Depression; Idealism

January 12th, 2010 by ben Leave a reply »

Once again; I’m depressed.

Last week was very enjoyable — no real work to do, no tests at all (seriously), not much homework, and lots of sleep. Perhaps as a result of having taken the first week so easy, this week is a day at the beach… in hell. (It’s not very fun, because the water will have evaporated before you get there. They also conveniently don’t sell suntan lotion in hell.)

Normally, I would continue with a list of things that ruined my day today, but as per Ben standards, I have come up with a new postulate to live by. Come on, praise me.

Failure is, to be precise, honest, and to-the-point: disappointing. Defeat, not being able to achieve a goal after you’ve tried your hardest, done your best, spent your life’s energy on something… you merely can’t always win. Applying an earlier “Ben Theorem” to this: Anything can be accomplished with sheer willpower. However, even when you spend all your willpower on something, you can’t always succeed.

No, there is a different meaning to “trying your best” — the real amount of “sheer willpower” that humans can expend. This is the ability of humans to continue on. Generally. Of course, jumping off of a skyscraper will result in game over, but even so, just give the machine more coins and start over again.

Now, taking everything from this larger frame of reference — not the viewpoint of “winning or losing” one single battle, but the balance of the entire war — is failure really a setback?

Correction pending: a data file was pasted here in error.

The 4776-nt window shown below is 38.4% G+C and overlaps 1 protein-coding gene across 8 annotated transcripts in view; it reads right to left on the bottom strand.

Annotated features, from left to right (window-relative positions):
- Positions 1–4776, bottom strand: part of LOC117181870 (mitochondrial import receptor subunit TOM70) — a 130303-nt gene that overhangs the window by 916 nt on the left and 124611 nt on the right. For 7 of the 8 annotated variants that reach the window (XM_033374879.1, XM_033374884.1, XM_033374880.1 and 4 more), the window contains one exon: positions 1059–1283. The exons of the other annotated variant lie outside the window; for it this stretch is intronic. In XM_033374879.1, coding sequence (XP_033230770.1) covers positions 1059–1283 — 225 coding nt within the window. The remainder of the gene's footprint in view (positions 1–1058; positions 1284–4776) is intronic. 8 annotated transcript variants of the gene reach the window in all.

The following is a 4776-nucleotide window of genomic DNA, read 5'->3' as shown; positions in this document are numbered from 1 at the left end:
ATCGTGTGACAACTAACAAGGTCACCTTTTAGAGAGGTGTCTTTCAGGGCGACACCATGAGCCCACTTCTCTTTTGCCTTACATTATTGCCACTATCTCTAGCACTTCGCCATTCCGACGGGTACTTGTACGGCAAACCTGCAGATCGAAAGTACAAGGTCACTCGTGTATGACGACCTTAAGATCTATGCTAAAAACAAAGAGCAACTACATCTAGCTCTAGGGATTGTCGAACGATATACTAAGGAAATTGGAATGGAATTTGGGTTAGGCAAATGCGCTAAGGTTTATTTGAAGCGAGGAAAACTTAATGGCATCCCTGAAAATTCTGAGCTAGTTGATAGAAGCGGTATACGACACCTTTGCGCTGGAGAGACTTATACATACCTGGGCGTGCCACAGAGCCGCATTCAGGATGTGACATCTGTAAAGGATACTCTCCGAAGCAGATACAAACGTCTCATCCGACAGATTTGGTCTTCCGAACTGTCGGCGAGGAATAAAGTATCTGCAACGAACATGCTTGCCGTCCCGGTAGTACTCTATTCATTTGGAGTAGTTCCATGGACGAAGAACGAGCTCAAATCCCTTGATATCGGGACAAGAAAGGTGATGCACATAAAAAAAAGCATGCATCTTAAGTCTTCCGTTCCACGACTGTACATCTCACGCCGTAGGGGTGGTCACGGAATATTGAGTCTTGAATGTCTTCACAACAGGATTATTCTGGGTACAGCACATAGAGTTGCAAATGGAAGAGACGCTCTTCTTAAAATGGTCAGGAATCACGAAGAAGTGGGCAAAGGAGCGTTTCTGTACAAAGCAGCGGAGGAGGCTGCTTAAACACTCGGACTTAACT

I think the most efficient way of living life is to see every defeat as more knowledge gained. To see every victory as motivation to do even better. This impulse to accomplish more — this is the essence of human nature. There is no “giving it your best”. You can always do better.

A positive standpoint, seeing every situation in your life as self-improvement — this is the truth that can lead to happiness.

Where do human negative emotions come from? That’s right — we ourselves, we see things as they are, and then we form our own opinions on them. Something that happens to us is not necessarily “good” or “bad” — it simply depends on what we want to think of it as.

Having experienced a chain of numerous failures today has led me to this realization. The world really is quite cheerful, if you are cheerful enough. It’s great that I failed so much today — from those failures, I learned so many new things. The mistakes I made — now I will watch out for them, and will not make them again. The pain and shame I felt, that will push me to strive even harder next time. There is no success without failure; there is no event that cannot be interpreted positively.

I leave it at that. ■

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